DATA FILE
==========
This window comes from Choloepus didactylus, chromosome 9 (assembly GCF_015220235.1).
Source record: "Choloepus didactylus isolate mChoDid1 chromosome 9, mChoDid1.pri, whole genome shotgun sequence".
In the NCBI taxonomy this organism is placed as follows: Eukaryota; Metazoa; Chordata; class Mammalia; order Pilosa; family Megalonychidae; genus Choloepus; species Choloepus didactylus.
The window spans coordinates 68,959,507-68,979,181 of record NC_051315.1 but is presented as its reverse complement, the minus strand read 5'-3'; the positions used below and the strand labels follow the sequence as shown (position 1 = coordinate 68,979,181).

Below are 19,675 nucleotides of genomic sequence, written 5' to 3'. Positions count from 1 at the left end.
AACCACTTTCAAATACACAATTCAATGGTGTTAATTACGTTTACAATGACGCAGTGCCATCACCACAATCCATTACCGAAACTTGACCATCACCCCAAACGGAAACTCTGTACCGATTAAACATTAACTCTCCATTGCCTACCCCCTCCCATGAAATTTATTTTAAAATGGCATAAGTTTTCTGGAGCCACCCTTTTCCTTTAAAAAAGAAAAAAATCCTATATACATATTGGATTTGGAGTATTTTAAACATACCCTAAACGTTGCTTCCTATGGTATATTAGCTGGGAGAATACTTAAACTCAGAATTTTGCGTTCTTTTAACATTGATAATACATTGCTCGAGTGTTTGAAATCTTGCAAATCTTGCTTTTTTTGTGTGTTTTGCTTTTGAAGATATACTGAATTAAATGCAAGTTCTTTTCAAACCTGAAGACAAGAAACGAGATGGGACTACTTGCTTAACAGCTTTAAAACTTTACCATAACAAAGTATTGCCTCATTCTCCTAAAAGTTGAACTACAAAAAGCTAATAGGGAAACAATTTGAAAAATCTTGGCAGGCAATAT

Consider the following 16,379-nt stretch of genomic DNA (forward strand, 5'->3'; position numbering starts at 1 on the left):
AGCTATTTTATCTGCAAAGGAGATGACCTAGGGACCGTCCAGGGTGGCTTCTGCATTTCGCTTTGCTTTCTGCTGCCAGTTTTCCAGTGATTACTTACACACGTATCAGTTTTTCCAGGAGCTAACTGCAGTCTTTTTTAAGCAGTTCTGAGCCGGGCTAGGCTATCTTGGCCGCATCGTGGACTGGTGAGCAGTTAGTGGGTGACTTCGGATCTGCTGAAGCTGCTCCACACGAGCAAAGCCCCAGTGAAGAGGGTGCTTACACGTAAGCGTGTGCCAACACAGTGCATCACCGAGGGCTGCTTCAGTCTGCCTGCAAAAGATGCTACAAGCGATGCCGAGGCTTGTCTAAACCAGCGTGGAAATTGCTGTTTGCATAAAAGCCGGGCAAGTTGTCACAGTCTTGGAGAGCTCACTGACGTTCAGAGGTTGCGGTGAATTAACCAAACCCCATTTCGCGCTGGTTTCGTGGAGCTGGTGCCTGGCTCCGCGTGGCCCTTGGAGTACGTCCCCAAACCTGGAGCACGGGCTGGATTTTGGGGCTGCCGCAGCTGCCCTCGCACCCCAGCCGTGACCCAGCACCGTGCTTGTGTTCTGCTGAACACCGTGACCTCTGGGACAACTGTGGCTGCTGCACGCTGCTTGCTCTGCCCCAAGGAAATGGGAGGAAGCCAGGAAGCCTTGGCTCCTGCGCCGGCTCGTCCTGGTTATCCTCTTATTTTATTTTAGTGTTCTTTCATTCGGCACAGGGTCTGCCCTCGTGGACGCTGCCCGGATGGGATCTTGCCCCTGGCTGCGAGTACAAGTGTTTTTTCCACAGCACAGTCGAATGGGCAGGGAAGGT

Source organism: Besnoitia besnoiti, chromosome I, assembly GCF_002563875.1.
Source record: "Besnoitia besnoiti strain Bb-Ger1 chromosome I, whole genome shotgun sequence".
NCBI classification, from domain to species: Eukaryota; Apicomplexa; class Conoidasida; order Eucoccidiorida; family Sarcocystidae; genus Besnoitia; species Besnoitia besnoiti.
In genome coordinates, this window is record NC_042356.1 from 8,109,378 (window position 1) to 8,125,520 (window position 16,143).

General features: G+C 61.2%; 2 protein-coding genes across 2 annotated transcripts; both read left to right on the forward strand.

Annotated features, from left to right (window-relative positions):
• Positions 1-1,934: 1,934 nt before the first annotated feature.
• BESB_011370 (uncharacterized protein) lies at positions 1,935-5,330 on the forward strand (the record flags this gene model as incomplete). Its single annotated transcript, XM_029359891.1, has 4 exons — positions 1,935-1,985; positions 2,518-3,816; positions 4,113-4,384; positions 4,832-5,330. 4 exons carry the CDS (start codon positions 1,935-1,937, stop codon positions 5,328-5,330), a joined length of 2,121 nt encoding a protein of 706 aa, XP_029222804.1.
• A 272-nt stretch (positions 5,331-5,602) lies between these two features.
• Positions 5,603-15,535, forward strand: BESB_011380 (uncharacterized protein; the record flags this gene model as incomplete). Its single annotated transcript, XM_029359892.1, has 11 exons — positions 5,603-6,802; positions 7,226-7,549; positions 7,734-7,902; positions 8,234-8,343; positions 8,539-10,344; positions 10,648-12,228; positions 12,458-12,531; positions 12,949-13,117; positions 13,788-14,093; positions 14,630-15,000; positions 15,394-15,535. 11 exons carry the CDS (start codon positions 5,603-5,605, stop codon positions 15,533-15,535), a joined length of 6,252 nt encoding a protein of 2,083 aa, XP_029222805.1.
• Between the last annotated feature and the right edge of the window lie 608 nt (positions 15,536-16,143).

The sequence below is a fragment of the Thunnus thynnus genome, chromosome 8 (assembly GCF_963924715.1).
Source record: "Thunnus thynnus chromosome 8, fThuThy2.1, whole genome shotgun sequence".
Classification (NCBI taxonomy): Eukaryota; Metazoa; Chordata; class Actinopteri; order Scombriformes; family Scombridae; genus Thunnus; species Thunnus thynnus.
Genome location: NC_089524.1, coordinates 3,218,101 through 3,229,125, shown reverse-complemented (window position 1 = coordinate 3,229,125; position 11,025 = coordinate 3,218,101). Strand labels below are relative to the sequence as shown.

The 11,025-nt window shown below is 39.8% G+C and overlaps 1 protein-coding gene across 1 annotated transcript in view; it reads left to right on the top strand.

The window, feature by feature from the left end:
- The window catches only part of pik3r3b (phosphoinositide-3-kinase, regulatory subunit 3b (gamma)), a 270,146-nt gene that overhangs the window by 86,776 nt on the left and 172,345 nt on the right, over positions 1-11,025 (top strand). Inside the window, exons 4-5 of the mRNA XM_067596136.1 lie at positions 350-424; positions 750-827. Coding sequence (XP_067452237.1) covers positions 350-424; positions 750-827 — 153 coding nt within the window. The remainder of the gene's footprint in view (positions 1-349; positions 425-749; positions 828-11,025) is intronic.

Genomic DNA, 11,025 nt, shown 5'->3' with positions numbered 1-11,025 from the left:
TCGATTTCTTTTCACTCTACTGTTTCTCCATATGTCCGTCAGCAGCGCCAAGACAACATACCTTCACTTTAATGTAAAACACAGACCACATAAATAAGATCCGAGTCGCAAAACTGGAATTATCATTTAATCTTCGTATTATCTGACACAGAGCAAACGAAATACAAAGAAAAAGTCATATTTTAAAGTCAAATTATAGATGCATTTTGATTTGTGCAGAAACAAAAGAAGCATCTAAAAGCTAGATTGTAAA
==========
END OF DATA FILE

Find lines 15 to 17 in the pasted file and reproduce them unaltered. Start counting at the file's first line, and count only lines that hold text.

• Positions 1-1,934: 1,934 nt before the first annotated feature.
• BESB_011370 (uncharacterized protein) lies at positions 1,935-5,330 on the forward strand (the record flags this gene model as incomplete). Its single annotated transcript, XM_029359891.1, has 4 exons — positions 1,935-1,985; positions 2,518-3,816; positions 4,113-4,384; positions 4,832-5,330. 4 exons carry the CDS (start codon positions 1,935-1,937, stop codon positions 5,328-5,330), a joined length of 2,121 nt encoding a protein of 706 aa, XP_029222804.1.
• A 272-nt stretch (positions 5,331-5,602) lies between these two features.